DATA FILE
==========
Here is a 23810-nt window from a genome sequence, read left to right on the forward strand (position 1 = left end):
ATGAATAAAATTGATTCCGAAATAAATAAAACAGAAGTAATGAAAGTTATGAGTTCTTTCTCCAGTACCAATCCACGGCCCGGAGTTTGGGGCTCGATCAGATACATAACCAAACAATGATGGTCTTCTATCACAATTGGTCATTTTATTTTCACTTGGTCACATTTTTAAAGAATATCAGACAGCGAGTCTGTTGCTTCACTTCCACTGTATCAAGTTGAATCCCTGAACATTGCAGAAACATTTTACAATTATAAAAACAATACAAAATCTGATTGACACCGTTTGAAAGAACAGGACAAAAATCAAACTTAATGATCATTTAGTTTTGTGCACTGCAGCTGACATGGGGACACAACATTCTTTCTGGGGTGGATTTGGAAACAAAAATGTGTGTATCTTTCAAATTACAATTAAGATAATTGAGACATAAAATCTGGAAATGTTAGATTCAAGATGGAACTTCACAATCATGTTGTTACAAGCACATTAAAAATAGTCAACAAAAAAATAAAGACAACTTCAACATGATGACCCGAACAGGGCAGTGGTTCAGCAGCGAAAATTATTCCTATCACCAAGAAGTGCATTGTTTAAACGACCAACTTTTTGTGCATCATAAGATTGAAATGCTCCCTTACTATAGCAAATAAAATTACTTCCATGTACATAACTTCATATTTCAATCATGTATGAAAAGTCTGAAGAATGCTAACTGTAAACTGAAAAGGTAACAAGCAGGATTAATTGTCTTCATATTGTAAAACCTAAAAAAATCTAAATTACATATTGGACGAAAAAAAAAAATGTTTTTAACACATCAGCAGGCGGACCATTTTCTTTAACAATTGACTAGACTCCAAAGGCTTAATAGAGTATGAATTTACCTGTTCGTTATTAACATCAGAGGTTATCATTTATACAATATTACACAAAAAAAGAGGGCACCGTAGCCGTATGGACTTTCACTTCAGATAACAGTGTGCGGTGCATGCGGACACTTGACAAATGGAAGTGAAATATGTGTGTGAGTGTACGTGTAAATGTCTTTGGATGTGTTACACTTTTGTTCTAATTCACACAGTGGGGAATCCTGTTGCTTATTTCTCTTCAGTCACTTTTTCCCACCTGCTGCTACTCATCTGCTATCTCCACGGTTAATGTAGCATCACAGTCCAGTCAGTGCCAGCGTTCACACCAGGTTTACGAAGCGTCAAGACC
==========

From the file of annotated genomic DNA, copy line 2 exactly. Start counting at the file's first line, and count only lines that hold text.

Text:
ATGAATAAAATTGATTCCGAAATAAATAAAACAGAAGTAATGAAAGTTATGAGTTCTTTCTCCAGTACCAATCCACGGCCCGGAGTTTGGGGCTCGATCAGATACATAACCAAACAATGATGGTCTTCTATCACAATTGGTCATTTTATTTTCACTTGGTCACATTTTTAAAGAATATCAGACAGCGAGTCTGTTGCTTCACTTCCACTGTATCAAGTTGAATCCCTGAACATTGCAGAAACATTTTACAATTATAAAAACAATACAAAATCTGATTGACACCGTTTGAAAGAACAGGACAAAAATCAAACTTAATGATCATTTAGTTTTGTGCACTGCAGCTGACATGGGGACACAACATTCTTTCTGGGGTGGATTTGGAAACAAAAATGTGTGTATCTTTCAAATTACAATTAAGATAATTGAGACATAAAATCTGGAAATGTTAGATTCAAGATGGAACTTCACAATCATGTTGTTACAAGCACATTAAAAATAGTCAACAAAAAAATAAAGACAACTTCAACATGATGACCCGAACAGGGCAGTGGTTCAGCAGCGAAAATTATTCCTATCACCAAGAAGTGCATTGTTTAAACGACCAACTTTTTGTGCATCATAAGATTGAAATGCTCCCTTACTATAGCAAATAAAATTACTTCCATGTACATAACTTCATATTTCAATCATGTATGAAAAGTCTGAAGAATGCTAACTGTAAACTGAAAAGGTAACAAGCAGGATTAATTGTCTTCATATTGTAAAACCTAAAAAAATCTAAATTACATATTGGACGAAAAAAAAAAATGTTTTTAACACATCAGCAGGCGGACCATTTTCTTTAACAATTGACTAGACTCCAAAGGCTTAATAGAGTATGAATTTACCTGTTCGTTATTAACATCAGAGGTTATCATTTATACAATATTACACAAAAAAAGAGGGCACCGTAGCCGTATGGACTTTCACTTCAGATAACAGTGTGCGGTGCATGCGGACACTTGACAAATGGAAGTGAAATATGTGTGTGAGTGTACGTGTAAATGTCTTTGGATGTGTTACACTTTTGTTCTAATTCACACAGTGGGGAATCCTGTTGCTTATTTCTCTTCAGTCACTTTTTCCCACCTGCTGCTACTCATCTGCTATCTCCACGGTTAATGTAGCATCACAGTCCAGTCAGTGCCAGCGTTCACACCAGGTTTACGAAGCGTCAAGACC